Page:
Should I Go Bankrupt?

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Should I Go Bankrupt?Whether or not to go bankrupt is a highly personal decision. It provides a clean slate and a chance to begin rebuilding your financial future. On the other hand, bankruptcy damages your credit for a long time. It also carries an unfair stigma that can cause a very real emotional reaction in those who choose to file. Sorting through your options with a qualified bankruptcy attorney is the best way to make a reasoned decision. Here are a few things you should consider.

How Much Debt Do You Have?

If your debt load is relatively low, bankruptcy may not be the best solution, especially if your income is high enough to absorb your debt. You might be disqualified from filing for Chapter 7 bankruptcy, which wipes out most types of debt, if your disposable income is high. Chapter 13 bankruptcy restructures your debts, which means that you are still responsible for paying them, but damages your credit as severely as a Chapter 7. If you have the means to pay your debts, even if you have to tighten your belt for a while, it is usually best to pay them.

How Far Behind Are You?

If you are in imminent danger of losing your home or car, filing bankruptcy provides a stay that prevents your creditors from taking further immediate action. You will still need to work out a reaffirmation of debt (if filing Chapter 7) or choose a Chapter 13 bankruptcy in order to catch up and avoid foreclosure or repossession, but filing buys you some time.

If you are not very far behind in payments, however, you may be able to negotiate with your creditors. In general, the sooner you make contact, the more willing creditors are to work with you, although this obviously varies by creditor. Still, even very delinquent payments do less damage to your credit report than a bankruptcy, and they fall off of your report in 7 years instead of 10. If you are able to make payments but not fully catch up, find out if your creditors offer any sort of program to help.

What Kinds of Debt Do You Have?

Some debts, such as child support, back taxes, and student loans, are not dischargeable under a Chapter 7 bankruptcy, although some of them may be eligible for inclusion in a Chapter 13. If your debt consists mostly of obligations that will not be wiped out in bankruptcy, then filing may not make sense. On the other hand, if you have a mix of dischargeable and non-dischargeable debts, wiping out your dischargeable debts may free up enough money in your budget to pay your non-dischargeable obligations.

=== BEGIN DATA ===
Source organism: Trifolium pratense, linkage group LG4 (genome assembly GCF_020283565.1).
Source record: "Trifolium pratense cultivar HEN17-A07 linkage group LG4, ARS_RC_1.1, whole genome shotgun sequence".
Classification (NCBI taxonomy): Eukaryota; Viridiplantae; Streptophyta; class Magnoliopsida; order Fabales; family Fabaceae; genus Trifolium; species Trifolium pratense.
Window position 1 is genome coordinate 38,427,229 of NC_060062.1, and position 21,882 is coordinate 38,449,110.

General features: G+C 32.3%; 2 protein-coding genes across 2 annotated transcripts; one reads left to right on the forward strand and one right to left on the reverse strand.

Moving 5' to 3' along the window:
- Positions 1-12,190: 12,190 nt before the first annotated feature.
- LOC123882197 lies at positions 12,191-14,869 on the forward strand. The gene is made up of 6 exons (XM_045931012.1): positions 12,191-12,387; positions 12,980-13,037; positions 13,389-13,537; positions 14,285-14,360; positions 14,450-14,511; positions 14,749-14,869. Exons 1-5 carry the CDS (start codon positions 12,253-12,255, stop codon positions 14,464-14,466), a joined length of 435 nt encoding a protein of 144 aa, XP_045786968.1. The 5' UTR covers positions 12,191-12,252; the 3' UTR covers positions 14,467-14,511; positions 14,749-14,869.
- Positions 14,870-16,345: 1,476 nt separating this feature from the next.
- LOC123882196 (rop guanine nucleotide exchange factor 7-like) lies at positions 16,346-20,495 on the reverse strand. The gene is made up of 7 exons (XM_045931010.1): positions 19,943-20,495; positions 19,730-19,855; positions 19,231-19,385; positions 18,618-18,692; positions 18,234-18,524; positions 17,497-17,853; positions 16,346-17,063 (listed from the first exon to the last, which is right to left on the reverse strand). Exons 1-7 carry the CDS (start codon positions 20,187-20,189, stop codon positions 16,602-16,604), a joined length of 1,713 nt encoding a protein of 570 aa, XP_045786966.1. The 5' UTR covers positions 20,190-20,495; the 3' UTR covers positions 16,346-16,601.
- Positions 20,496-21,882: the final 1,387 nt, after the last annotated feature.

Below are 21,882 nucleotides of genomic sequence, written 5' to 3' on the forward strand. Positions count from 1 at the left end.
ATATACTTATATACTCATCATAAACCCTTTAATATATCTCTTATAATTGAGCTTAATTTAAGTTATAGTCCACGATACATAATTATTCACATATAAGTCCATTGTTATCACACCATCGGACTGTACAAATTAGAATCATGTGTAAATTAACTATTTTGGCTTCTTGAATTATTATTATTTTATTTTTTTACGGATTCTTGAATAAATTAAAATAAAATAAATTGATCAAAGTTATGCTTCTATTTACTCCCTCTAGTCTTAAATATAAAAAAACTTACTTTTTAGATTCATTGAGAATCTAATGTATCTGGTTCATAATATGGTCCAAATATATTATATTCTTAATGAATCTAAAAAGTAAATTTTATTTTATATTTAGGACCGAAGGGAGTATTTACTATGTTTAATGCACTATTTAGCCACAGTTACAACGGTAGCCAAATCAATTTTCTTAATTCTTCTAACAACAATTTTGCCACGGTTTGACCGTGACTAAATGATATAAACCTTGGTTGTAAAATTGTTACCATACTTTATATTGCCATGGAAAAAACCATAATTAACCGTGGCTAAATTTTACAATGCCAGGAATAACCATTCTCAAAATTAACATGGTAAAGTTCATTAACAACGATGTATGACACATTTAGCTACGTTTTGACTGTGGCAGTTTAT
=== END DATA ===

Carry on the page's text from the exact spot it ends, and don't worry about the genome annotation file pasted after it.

Are You Judgment Proof?

For most debtors, wages can be garnished and bank accounts can be seized in order to satisfy a court judgment. In some cases, however, a debtor is judgment proof. If you have no assets and either have only protected income such as Social Security or a disability pension, or very low wages, a judgment against you would be uncollectible. In this case, it might not make sense to file for bankruptcy.

What Are Your Future Financial Goals?

If you want to buy a house someday, keep in mind that judgments can haunt you well into the future. Most mortgage companies expect your past credit obligations to be satisfied before they will extend credit to you. In addition, financial pictures can change, and you might find yourself paying out a significant portion of a new high salary to satisfy an old judgment. A bankruptcy guarantees you a fresh start without the concern that old debts could come back into the picture.

On the other hand, many debts never make it to judgment. They are sold off to collection agencies, who run your credit and make a decision on whether it is worth trying to collect. In this case, you can often settle your debt for pennies on the dollar, and the records will be erased from your credit report after 7 years.

Whether or not to file for bankruptcy is an extremely personal decision based on a wide range of individual financial factors. Only a qualified bankruptcy attorney can help you sift through the possible scenarios and make the decision that is the right choice for you.

If you are ready to take the first steps toward financial freedom, call the Law Offices of David M. Offen today at (215) 625-9600 to schedule your free initial consultation. We’re here to help you every step of the way.

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